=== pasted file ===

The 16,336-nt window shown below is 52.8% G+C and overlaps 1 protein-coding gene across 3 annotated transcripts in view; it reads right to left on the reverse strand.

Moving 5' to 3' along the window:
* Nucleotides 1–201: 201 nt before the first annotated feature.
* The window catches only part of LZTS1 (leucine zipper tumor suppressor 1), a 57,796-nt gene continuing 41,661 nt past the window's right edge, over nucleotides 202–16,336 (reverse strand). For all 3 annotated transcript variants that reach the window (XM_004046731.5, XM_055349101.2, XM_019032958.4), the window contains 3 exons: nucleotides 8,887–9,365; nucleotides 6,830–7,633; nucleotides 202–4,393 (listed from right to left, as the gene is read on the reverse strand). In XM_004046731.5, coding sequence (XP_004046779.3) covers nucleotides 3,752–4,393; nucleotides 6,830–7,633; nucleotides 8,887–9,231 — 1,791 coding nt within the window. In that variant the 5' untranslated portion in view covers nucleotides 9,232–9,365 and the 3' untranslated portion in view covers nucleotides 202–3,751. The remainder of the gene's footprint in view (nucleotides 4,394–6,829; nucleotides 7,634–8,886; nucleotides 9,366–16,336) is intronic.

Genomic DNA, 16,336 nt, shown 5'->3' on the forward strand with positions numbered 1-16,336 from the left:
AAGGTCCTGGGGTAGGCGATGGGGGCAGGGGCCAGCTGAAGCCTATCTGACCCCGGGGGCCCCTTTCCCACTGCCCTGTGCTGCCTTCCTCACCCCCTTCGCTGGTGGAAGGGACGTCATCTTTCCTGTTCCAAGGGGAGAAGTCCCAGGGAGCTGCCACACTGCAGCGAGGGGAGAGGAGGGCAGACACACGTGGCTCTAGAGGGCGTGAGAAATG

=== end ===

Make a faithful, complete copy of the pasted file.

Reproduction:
The 16,336-nt window shown below is 52.8% G+C and overlaps 1 protein-coding gene across 3 annotated transcripts in view; it reads right to left on the reverse strand.

Moving 5' to 3' along the window:
* Nucleotides 1–201: 201 nt before the first annotated feature.
* The window catches only part of LZTS1 (leucine zipper tumor suppressor 1), a 57,796-nt gene continuing 41,661 nt past the window's right edge, over nucleotides 202–16,336 (reverse strand). For all 3 annotated transcript variants that reach the window (XM_004046731.5, XM_055349101.2, XM_019032958.4), the window contains 3 exons: nucleotides 8,887–9,365; nucleotides 6,830–7,633; nucleotides 202–4,393 (listed from right to left, as the gene is read on the reverse strand). In XM_004046731.5, coding sequence (XP_004046779.3) covers nucleotides 3,752–4,393; nucleotides 6,830–7,633; nucleotides 8,887–9,231 — 1,791 coding nt within the window. In that variant the 5' untranslated portion in view covers nucleotides 9,232–9,365 and the 3' untranslated portion in view covers nucleotides 202–3,751. The remainder of the gene's footprint in view (nucleotides 4,394–6,829; nucleotides 7,634–8,886; nucleotides 9,366–16,336) is intronic.

Genomic DNA, 16,336 nt, shown 5'->3' on the forward strand with positions numbered 1-16,336 from the left:
AAGGTCCTGGGGTAGGCGATGGGGGCAGGGGCCAGCTGAAGCCTATCTGACCCCGGGGGCCCCTTTCCCACTGCCCTGTGCTGCCTTCCTCACCCCCTTCGCTGGTGGAAGGGACGTCATCTTTCCTGTTCCAAGGGGAGAAGTCCCAGGGAGCTGCCACACTGCAGCGAGGGGAGAGGAGGGCAGACACACGTGGCTCTAGAGGGCGTGAGAAATG